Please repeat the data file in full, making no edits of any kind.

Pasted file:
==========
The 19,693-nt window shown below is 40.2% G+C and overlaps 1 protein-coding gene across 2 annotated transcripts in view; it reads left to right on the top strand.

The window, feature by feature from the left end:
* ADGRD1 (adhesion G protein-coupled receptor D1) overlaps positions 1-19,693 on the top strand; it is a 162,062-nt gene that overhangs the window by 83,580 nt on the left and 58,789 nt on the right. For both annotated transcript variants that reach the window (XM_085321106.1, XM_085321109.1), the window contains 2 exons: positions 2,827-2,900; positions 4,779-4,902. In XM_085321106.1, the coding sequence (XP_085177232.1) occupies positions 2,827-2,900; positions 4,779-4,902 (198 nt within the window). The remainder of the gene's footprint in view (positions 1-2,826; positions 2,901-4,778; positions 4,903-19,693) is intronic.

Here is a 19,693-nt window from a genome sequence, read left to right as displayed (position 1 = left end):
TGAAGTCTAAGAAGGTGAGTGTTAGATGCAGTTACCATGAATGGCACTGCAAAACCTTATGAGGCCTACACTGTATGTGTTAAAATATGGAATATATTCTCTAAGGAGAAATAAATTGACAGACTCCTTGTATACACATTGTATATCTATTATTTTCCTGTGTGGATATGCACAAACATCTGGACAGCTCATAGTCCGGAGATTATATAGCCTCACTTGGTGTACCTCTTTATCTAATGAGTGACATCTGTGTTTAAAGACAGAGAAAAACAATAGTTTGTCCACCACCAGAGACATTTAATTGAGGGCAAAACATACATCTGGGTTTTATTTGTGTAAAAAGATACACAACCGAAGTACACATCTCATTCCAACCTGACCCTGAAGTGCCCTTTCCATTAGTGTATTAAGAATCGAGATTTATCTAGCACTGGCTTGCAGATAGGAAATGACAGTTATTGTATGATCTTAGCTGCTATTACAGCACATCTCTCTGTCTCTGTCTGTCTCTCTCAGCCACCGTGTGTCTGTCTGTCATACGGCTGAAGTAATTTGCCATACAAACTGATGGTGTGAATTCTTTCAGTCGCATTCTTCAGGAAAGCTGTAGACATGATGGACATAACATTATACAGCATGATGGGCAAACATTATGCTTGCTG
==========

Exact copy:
The 19,693-nt window shown below is 40.2% G+C and overlaps 1 protein-coding gene across 2 annotated transcripts in view; it reads left to right on the top strand.

The window, feature by feature from the left end:
* ADGRD1 (adhesion G protein-coupled receptor D1) overlaps positions 1-19,693 on the top strand; it is a 162,062-nt gene that overhangs the window by 83,580 nt on the left and 58,789 nt on the right. For both annotated transcript variants that reach the window (XM_085321106.1, XM_085321109.1), the window contains 2 exons: positions 2,827-2,900; positions 4,779-4,902. In XM_085321106.1, the coding sequence (XP_085177232.1) occupies positions 2,827-2,900; positions 4,779-4,902 (198 nt within the window). The remainder of the gene's footprint in view (positions 1-2,826; positions 2,901-4,778; positions 4,903-19,693) is intronic.

Here is a 19,693-nt window from a genome sequence, read left to right as displayed (position 1 = left end):
TGAAGTCTAAGAAGGTGAGTGTTAGATGCAGTTACCATGAATGGCACTGCAAAACCTTATGAGGCCTACACTGTATGTGTTAAAATATGGAATATATTCTCTAAGGAGAAATAAATTGACAGACTCCTTGTATACACATTGTATATCTATTATTTTCCTGTGTGGATATGCACAAACATCTGGACAGCTCATAGTCCGGAGATTATATAGCCTCACTTGGTGTACCTCTTTATCTAATGAGTGACATCTGTGTTTAAAGACAGAGAAAAACAATAGTTTGTCCACCACCAGAGACATTTAATTGAGGGCAAAACATACATCTGGGTTTTATTTGTGTAAAAAGATACACAACCGAAGTACACATCTCATTCCAACCTGACCCTGAAGTGCCCTTTCCATTAGTGTATTAAGAATCGAGATTTATCTAGCACTGGCTTGCAGATAGGAAATGACAGTTATTGTATGATCTTAGCTGCTATTACAGCACATCTCTCTGTCTCTGTCTGTCTCTCTCAGCCACCGTGTGTCTGTCTGTCATACGGCTGAAGTAATTTGCCATACAAACTGATGGTGTGAATTCTTTCAGTCGCATTCTTCAGGAAAGCTGTAGACATGATGGACATAACATTATACAGCATGATGGGCAAACATTATGCTTGCTG